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Apr 02, 2015, 12:01 AM
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The 4k plan

Playing 4k video in Linux is a big deal. The days of software playback are decidedly over. The XVMC interface was the 1st method of hardware decoding. In 2007, it was replaced by the VAAPI interface in Intel cards & VDPAU interface in NVidia cards. Support varies from card to card.

Integrating hardware decoding in an editing program requires intimately dissecting each codec, replacing the specific functions the card supports with hardware calls. The mane codecs to support would be H.264 & JPEG. It's still in the realm of purpose built demos, nothing that could reach a wide user base.

Suppose you had hardware decoding in an editing program. What would you watch in 4k? The format most often viewed is still 640x360. Only rarely is it ever worth downloading something in 720p. The bandwidth to download 720p is now $110/month & rising daily.

The old timers were on to something when they designed the 1st TV resolution, in the 1930's. Motion blur & compression artifacts make most scenes look like 640x360.

It's a lot different than the serious cinema going days of 1999. Most movies are watched on phone screens, in a window, 15 minutes at a time. No-one shuts down for 2 hours to do nothing in front of a big screen, except for single women. They're always shut down.

4k is useful for archives. Probably in the next 10 years, everything is going to start as 4k. Today's 1920x1440 starting footage is still reduced to 1280x720 to make stabilization easier. That 1920x1440 footage is still edited in 1920x1440 resolution before scaling & stabilizing, which is extremely painful. The idea is to minimize the generation loss by scaling & stabilizing directly from 2k to 720p instead of scaling, editing, then stabilizing. In the future, it's going to have to be edited in 4k resolution.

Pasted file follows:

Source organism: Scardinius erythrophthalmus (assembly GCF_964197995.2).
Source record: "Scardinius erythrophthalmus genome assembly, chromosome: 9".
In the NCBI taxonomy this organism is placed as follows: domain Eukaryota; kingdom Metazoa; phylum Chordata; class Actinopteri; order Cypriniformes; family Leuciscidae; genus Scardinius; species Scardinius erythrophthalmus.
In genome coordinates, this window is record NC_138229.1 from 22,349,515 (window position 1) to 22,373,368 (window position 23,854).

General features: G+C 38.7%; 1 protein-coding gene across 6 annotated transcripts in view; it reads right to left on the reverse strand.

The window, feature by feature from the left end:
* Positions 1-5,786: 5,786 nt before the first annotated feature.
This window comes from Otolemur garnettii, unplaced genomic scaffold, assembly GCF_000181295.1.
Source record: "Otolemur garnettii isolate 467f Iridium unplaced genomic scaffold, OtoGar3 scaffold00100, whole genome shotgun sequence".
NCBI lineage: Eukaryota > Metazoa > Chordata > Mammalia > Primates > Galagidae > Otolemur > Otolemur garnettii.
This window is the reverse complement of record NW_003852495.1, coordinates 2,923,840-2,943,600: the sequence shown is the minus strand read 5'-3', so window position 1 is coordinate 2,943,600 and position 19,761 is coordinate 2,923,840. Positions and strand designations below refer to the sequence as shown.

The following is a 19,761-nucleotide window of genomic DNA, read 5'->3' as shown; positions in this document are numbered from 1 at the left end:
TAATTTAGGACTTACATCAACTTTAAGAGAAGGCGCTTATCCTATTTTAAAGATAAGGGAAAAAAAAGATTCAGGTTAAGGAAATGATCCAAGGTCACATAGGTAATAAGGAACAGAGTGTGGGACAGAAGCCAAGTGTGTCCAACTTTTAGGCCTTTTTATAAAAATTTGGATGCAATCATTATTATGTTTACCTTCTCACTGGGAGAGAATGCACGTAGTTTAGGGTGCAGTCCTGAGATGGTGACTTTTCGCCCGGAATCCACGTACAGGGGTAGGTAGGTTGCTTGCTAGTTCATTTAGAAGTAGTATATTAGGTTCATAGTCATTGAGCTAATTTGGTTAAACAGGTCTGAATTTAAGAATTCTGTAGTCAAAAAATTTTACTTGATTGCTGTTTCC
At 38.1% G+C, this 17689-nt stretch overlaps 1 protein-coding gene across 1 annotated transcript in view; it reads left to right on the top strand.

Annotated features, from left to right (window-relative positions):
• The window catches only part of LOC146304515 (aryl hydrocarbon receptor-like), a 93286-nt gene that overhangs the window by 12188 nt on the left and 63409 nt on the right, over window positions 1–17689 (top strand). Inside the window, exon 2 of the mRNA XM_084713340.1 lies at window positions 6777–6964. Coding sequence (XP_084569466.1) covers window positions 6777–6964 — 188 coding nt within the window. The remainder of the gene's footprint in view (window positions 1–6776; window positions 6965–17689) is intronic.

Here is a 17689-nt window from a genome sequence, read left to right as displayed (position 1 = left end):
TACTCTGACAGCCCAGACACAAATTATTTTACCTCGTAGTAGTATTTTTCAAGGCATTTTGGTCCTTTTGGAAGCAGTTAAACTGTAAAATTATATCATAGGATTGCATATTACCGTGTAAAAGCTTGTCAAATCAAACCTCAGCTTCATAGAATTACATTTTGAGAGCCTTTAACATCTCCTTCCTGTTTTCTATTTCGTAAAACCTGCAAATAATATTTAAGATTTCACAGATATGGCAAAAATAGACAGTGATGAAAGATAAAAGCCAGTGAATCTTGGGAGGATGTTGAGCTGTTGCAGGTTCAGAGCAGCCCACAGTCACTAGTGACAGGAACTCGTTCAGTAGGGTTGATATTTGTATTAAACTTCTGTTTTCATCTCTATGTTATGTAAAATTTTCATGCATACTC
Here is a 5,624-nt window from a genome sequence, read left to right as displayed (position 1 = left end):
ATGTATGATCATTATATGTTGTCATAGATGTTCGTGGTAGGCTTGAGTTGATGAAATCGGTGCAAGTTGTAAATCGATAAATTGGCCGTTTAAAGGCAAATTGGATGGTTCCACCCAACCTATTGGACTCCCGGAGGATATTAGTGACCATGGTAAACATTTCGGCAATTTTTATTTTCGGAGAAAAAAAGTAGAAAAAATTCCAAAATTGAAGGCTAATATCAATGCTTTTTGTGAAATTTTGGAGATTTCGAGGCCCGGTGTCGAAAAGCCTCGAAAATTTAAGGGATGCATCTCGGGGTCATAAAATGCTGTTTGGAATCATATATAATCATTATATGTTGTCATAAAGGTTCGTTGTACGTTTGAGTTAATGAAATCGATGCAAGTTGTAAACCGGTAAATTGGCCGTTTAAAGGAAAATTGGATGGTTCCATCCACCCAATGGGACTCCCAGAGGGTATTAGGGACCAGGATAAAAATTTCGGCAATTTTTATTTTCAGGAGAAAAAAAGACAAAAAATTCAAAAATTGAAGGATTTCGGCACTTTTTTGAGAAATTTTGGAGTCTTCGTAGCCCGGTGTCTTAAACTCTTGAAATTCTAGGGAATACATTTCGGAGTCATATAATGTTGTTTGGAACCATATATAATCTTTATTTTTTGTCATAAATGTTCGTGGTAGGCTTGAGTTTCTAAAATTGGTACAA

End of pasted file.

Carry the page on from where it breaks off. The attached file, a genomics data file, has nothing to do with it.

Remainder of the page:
The idea of proxies has thus gained momentum. With such small returns on features like split windows, nested EDL's, 3 way color correction, not much is envisioned for proxy support. It would merely be a menu item to scale down a project & all the assets by a fixed ratio. All the assets would be transcoded into a completely new set of assets, with some encoding of the original filenames & different codecs. If new assets were added, the program would look for existing files with the encoded filenames or the user would have to repeat the menu item to scale down anything that wasn't already scaled down. The same menu item would have an option to restore the project's original scale factor & revert to the unscaled assets.

The project settings would only show the scaled resolution. There would be 1 field in the EDL to specify how much bigger the original sizes were.

The proxy could be used for editing & color correction. The user would have to scale everything back up for stabilization or do some tricks to scale after stabilizing. Masks, camera movement would be scaled, but effects would not.

It would be a minimal answer to the 4k archiving problem. At minimum it could generate a movie a standalone player could play in hardware where without proxies, nothing could be done. It would make the current 2k workflow slightly faster.
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Apr 02, 2015, 01:21 AM
A regular at PP
Originally Posted by Jack Crossfire
No-one shuts down for 2 hours to do nothing in front of a big screen, except for single women. They're always shut down.
That's damn sexist, yo!
Apr 02, 2015, 04:26 AM
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Actually, 640x480 (or thereabouts) have stopped being my standard resolution since around 2002 or so when I switched to 800x600. These days almost all the videos I watch are 720p - including youtube. 720p in mp4 encoding downloads faster than real-time for me. And there's no reason to not download such resolutions because my internet fee is flat-rate and I pay the same if I use the bandwidth or not.

1080p is another story. It's wasteful for most things except videos of movies with very high levels of detail. I think the first movie I considered needed to be 1080p was Avatar. There have been a few others since but they're rare. I think 4k would be the same for me.

Oh, another thing. I think 720p became the standard for me the day I bought my LCD TV. The difference was seriously noticeable and I couldn't watch most of my movie collection. I had to re-download or re-encode them all. I guess the same thing can happen again if I every buy a 4k TV.

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